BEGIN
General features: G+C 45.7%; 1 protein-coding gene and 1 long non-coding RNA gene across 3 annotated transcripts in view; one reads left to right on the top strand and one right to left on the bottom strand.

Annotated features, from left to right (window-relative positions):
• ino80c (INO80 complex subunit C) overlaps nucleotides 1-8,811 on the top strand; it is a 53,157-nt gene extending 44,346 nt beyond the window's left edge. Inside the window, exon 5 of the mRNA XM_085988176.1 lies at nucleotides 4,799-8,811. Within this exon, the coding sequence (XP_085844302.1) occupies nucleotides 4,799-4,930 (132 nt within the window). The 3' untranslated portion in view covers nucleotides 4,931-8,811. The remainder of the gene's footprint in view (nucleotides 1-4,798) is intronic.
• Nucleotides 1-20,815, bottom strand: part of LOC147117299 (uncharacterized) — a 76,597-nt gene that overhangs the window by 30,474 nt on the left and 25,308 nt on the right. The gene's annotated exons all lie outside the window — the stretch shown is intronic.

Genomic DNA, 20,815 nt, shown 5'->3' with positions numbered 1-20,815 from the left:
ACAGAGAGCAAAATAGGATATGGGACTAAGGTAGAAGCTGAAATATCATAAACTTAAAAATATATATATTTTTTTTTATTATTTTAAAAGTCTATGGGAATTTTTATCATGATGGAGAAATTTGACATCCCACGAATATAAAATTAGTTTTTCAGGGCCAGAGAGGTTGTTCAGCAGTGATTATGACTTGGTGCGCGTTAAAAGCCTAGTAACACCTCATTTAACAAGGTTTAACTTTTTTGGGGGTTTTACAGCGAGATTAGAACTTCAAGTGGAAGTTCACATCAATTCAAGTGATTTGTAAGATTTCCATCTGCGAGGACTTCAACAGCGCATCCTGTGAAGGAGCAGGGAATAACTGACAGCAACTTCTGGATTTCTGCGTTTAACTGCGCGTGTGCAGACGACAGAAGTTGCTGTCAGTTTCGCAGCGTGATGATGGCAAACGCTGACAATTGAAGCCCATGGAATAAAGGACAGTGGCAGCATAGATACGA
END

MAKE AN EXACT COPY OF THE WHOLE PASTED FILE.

General features: G+C 45.7%; 1 protein-coding gene and 1 long non-coding RNA gene across 3 annotated transcripts in view; one reads left to right on the top strand and one right to left on the bottom strand.

Annotated features, from left to right (window-relative positions):
• ino80c (INO80 complex subunit C) overlaps nucleotides 1-8,811 on the top strand; it is a 53,157-nt gene extending 44,346 nt beyond the window's left edge. Inside the window, exon 5 of the mRNA XM_085988176.1 lies at nucleotides 4,799-8,811. Within this exon, the coding sequence (XP_085844302.1) occupies nucleotides 4,799-4,930 (132 nt within the window). The 3' untranslated portion in view covers nucleotides 4,931-8,811. The remainder of the gene's footprint in view (nucleotides 1-4,798) is intronic.
• Nucleotides 1-20,815, bottom strand: part of LOC147117299 (uncharacterized) — a 76,597-nt gene that overhangs the window by 30,474 nt on the left and 25,308 nt on the right. The gene's annotated exons all lie outside the window — the stretch shown is intronic.

Genomic DNA, 20,815 nt, shown 5'->3' with positions numbered 1-20,815 from the left:
ACAGAGAGCAAAATAGGATATGGGACTAAGGTAGAAGCTGAAATATCATAAACTTAAAAATATATATATTTTTTTTTATTATTTTAAAAGTCTATGGGAATTTTTATCATGATGGAGAAATTTGACATCCCACGAATATAAAATTAGTTTTTCAGGGCCAGAGAGGTTGTTCAGCAGTGATTATGACTTGGTGCGCGTTAAAAGCCTAGTAACACCTCATTTAACAAGGTTTAACTTTTTTGGGGGTTTTACAGCGAGATTAGAACTTCAAGTGGAAGTTCACATCAATTCAAGTGATTTGTAAGATTTCCATCTGCGAGGACTTCAACAGCGCATCCTGTGAAGGAGCAGGGAATAACTGACAGCAACTTCTGGATTTCTGCGTTTAACTGCGCGTGTGCAGACGACAGAAGTTGCTGTCAGTTTCGCAGCGTGATGATGGCAAACGCTGACAATTGAAGCCCATGGAATAAAGGACAGTGGCAGCATAGATACGA